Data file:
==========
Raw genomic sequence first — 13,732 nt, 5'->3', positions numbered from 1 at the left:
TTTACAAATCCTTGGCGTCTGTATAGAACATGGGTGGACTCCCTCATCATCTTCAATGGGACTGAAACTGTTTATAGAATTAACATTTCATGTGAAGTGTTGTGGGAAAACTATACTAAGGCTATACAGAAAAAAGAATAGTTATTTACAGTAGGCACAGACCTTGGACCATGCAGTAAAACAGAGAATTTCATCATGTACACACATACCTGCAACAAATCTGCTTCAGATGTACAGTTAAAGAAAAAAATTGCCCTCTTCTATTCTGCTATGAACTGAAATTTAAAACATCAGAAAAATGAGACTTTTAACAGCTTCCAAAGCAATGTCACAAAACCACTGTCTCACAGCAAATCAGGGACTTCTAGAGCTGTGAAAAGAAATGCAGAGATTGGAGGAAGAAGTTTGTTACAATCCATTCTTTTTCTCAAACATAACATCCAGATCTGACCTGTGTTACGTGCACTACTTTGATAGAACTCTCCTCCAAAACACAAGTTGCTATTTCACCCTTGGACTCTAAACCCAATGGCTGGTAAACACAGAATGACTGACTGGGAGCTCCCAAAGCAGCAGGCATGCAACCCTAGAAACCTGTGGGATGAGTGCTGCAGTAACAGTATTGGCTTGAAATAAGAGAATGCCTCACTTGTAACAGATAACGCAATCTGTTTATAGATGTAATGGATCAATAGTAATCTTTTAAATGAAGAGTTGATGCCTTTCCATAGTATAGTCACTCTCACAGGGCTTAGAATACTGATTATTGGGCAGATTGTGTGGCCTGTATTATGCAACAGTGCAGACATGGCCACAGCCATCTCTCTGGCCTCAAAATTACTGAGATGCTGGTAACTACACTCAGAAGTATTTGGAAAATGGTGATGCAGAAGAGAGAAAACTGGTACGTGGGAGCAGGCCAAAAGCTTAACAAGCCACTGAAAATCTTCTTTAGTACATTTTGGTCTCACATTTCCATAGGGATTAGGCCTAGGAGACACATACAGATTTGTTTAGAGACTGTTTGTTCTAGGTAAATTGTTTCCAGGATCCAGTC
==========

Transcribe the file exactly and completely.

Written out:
Raw genomic sequence first — 13,732 nt, 5'->3', positions numbered from 1 at the left:
TTTACAAATCCTTGGCGTCTGTATAGAACATGGGTGGACTCCCTCATCATCTTCAATGGGACTGAAACTGTTTATAGAATTAACATTTCATGTGAAGTGTTGTGGGAAAACTATACTAAGGCTATACAGAAAAAAGAATAGTTATTTACAGTAGGCACAGACCTTGGACCATGCAGTAAAACAGAGAATTTCATCATGTACACACATACCTGCAACAAATCTGCTTCAGATGTACAGTTAAAGAAAAAAATTGCCCTCTTCTATTCTGCTATGAACTGAAATTTAAAACATCAGAAAAATGAGACTTTTAACAGCTTCCAAAGCAATGTCACAAAACCACTGTCTCACAGCAAATCAGGGACTTCTAGAGCTGTGAAAAGAAATGCAGAGATTGGAGGAAGAAGTTTGTTACAATCCATTCTTTTTCTCAAACATAACATCCAGATCTGACCTGTGTTACGTGCACTACTTTGATAGAACTCTCCTCCAAAACACAAGTTGCTATTTCACCCTTGGACTCTAAACCCAATGGCTGGTAAACACAGAATGACTGACTGGGAGCTCCCAAAGCAGCAGGCATGCAACCCTAGAAACCTGTGGGATGAGTGCTGCAGTAACAGTATTGGCTTGAAATAAGAGAATGCCTCACTTGTAACAGATAACGCAATCTGTTTATAGATGTAATGGATCAATAGTAATCTTTTAAATGAAGAGTTGATGCCTTTCCATAGTATAGTCACTCTCACAGGGCTTAGAATACTGATTATTGGGCAGATTGTGTGGCCTGTATTATGCAACAGTGCAGACATGGCCACAGCCATCTCTCTGGCCTCAAAATTACTGAGATGCTGGTAACTACACTCAGAAGTATTTGGAAAATGGTGATGCAGAAGAGAGAAAACTGGTACGTGGGAGCAGGCCAAAAGCTTAACAAGCCACTGAAAATCTTCTTTAGTACATTTTGGTCTCACATTTCCATAGGGATTAGGCCTAGGAGACACATACAGATTTGTTTAGAGACTGTTTGTTCTAGGTAAATTGTTTCCAGGATCCAGTC